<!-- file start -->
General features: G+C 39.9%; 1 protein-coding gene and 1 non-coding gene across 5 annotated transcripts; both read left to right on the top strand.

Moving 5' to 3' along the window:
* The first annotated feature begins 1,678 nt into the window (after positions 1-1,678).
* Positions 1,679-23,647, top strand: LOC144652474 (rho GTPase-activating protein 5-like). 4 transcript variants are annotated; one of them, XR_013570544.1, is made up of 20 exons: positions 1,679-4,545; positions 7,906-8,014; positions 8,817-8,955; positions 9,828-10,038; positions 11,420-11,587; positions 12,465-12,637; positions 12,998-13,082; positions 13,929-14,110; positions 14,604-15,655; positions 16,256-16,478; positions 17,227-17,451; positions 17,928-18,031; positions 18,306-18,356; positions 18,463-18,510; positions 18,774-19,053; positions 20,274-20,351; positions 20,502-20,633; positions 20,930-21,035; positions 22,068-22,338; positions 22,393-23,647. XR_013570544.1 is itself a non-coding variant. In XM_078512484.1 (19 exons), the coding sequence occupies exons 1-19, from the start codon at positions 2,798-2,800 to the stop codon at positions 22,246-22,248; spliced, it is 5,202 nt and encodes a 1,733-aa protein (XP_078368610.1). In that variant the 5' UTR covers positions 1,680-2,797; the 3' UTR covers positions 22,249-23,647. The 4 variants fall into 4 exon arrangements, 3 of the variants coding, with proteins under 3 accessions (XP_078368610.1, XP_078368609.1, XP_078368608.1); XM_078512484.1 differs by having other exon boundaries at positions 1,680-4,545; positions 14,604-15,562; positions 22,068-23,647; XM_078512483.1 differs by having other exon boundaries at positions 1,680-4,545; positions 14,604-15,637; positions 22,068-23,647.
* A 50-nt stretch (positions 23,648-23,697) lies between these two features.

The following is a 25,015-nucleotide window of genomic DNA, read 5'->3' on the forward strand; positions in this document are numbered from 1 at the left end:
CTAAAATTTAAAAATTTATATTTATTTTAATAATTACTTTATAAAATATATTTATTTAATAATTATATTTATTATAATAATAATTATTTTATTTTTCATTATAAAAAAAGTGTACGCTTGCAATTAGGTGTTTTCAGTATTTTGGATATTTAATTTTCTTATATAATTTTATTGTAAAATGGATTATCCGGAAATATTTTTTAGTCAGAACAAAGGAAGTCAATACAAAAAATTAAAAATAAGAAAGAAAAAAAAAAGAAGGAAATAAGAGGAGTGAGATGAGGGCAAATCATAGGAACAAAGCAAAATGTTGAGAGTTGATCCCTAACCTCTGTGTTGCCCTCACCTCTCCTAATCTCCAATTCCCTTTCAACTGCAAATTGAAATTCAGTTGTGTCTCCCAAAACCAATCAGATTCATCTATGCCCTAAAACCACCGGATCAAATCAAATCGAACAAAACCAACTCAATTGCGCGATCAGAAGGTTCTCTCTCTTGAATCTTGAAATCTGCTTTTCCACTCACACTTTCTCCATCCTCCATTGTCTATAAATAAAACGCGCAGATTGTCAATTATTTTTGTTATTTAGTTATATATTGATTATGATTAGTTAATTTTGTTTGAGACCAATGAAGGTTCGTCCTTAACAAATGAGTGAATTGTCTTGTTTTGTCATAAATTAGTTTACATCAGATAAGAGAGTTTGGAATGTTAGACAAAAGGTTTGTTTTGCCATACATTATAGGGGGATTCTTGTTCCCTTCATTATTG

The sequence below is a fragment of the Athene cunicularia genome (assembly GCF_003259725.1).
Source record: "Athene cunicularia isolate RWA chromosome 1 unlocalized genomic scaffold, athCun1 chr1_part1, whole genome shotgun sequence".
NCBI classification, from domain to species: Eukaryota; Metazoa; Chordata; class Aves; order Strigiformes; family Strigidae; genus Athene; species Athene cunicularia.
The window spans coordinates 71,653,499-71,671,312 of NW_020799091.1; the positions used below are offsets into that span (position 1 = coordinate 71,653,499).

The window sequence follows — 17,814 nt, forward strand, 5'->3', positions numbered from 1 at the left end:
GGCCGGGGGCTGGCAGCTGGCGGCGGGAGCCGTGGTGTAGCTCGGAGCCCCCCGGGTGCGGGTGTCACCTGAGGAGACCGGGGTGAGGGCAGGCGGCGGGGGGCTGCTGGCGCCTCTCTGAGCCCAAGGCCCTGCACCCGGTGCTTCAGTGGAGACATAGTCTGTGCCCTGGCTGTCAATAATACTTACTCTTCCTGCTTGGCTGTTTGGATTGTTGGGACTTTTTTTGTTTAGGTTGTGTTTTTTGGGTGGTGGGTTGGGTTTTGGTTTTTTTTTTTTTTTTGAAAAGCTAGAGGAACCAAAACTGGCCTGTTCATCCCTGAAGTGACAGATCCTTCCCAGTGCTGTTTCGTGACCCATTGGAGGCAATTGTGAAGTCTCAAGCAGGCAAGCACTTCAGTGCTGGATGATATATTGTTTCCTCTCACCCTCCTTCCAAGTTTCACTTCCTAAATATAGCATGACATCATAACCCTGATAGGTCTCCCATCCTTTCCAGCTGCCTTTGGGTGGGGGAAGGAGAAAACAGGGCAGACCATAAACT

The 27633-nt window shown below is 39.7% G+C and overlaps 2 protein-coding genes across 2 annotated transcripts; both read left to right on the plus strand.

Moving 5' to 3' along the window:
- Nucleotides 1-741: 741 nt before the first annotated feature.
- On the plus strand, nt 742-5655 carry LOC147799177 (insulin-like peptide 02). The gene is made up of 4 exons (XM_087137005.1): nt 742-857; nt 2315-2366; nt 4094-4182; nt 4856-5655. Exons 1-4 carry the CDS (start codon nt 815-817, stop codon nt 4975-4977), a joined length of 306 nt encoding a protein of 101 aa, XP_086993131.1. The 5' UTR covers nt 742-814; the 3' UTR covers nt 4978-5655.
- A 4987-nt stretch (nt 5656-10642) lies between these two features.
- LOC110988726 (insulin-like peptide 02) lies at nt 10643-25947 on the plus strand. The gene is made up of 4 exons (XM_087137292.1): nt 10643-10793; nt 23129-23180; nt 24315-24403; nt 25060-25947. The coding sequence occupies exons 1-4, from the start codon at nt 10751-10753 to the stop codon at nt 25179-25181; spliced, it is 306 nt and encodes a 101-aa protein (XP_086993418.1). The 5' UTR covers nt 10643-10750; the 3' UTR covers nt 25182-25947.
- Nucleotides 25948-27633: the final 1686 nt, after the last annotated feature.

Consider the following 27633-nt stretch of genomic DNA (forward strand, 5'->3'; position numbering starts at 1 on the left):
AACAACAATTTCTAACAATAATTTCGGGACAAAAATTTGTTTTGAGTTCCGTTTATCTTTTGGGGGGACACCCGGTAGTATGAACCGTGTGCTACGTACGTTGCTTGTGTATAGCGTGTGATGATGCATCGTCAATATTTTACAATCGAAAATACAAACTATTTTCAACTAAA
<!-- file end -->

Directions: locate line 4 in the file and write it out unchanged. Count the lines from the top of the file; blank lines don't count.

* Positions 1,679-23,647, top strand: LOC144652474 (rho GTPase-activating protein 5-like). 4 transcript variants are annotated; one of them, XR_013570544.1, is made up of 20 exons: positions 1,679-4,545; positions 7,906-8,014; positions 8,817-8,955; positions 9,828-10,038; positions 11,420-11,587; positions 12,465-12,637; positions 12,998-13,082; positions 13,929-14,110; positions 14,604-15,655; positions 16,256-16,478; positions 17,227-17,451; positions 17,928-18,031; positions 18,306-18,356; positions 18,463-18,510; positions 18,774-19,053; positions 20,274-20,351; positions 20,502-20,633; positions 20,930-21,035; positions 22,068-22,338; positions 22,393-23,647. XR_013570544.1 is itself a non-coding variant. In XM_078512484.1 (19 exons), the coding sequence occupies exons 1-19, from the start codon at positions 2,798-2,800 to the stop codon at positions 22,246-22,248; spliced, it is 5,202 nt and encodes a 1,733-aa protein (XP_078368610.1). In that variant the 5' UTR covers positions 1,680-2,797; the 3' UTR covers positions 22,249-23,647. The 4 variants fall into 4 exon arrangements, 3 of the variants coding, with proteins under 3 accessions (XP_078368610.1, XP_078368609.1, XP_078368608.1); XM_078512484.1 differs by having other exon boundaries at positions 1,680-4,545; positions 14,604-15,562; positions 22,068-23,647; XM_078512483.1 differs by having other exon boundaries at positions 1,680-4,545; positions 14,604-15,637; positions 22,068-23,647.